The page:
Speaking to TheJournal.ie, the woman known only as Deborah and her now ex-husband - who is a European citizen - moved to Ireland in 2001, and because of her immigration status she was obliged to go with him to the Irish police immigration office every six months to confirm he was still working in the country, allowing her to stay.
'We had separated because of the violence after I had my first son but we tried to work things out,' she told TheJournal.ie. 'In 2004, things were OK for a while but by Christmas he had become more violent and he took a belt to me, and split the back of my head open.'
A few months later, Deborah told her husband she wanted a separation and she said that night he beat her and sexually assaulted her in their house.
'I called the police and they arrested him, he admitted that he’d done it,' she said.
After that the woman and her two children reportedly moved into a women’s refuge for a short period, but when the time came to apply for emergency funding she claimed the social welfare workers were hostile towards her.
“My immigration card had expired and the man who was there said it was illegal for me to be here and how dare I try to get money. I was standing there with two small children, my face was a mess, it was obvious someone had tore into me and he actually told me that he had a good mind to call the police on me.”
Deborah said she had thought of leaving Ireland but one of her children had been born in a European country and she was told by an Irish lawyer that if she returned to the U.S. with the two children at that time, she could be accused of kidnapping them.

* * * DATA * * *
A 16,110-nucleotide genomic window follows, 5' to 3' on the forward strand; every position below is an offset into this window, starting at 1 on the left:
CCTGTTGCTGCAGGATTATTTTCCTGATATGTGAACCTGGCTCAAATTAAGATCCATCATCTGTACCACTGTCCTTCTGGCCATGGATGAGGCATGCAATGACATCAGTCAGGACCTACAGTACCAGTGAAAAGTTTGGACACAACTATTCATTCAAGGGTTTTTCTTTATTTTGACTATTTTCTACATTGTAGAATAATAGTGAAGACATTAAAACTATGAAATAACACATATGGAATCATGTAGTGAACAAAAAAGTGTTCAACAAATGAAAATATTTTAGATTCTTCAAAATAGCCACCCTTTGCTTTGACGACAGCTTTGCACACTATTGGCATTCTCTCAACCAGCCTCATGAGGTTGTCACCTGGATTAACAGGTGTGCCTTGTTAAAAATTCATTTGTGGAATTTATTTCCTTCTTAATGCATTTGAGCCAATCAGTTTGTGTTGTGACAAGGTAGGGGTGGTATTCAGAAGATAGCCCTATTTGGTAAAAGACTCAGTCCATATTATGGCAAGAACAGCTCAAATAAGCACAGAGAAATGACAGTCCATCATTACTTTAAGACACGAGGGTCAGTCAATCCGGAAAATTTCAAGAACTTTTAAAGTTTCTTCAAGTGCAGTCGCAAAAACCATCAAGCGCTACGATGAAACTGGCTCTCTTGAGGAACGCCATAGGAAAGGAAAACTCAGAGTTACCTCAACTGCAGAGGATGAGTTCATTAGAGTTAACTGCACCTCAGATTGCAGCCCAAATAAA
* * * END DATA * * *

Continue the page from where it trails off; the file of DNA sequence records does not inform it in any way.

'I really had no way to leave. It was either leave them behind with him or take them with me and possibly have to send them back alone since there was no guarantee I’d be allowed back in. I was trapped in a place it was illegal for me to be in.'
When the time came to have her immigration status renewed, Deborah was told it could not be done without her husband, who was by this time remanded to prison.
The charges against him meant that he could not be within a certain distance of her and when he came before the courts, Deborah said she was 'forced to drop the rape charges' so that he could help her to stay in the country.
'It was a humiliating experience,' she told TheJournal.ie 'I spoke in front of the same police who were there when I went for the medical examination, they knew what had happened and the only reason I was dropping the charges was because of my immigration status. In any other situation, I would have seen it through but I had to let him away with it.'
After receiving free legal advice and writing to the government about her situation, Deborah was eventually granted leave to stay in the country independent of her husband by the Department of Justice.
The Immigrant Council of Ireland has warned that immigrants who are victims of domestic violence are often silenced out of fear that reporting the crime will impact on their ability to remain in the country.
The council is now seeking to have domestic violence formally recognized in Irish immigration law and the provision of emergency accommodation and welfare benefits for victims.
However in a statement to TheJournal.ie, The Irish Department of Justice said that it 'does not accept that the lack of specific legislation in this area is keeping people trapped in violent relationships.'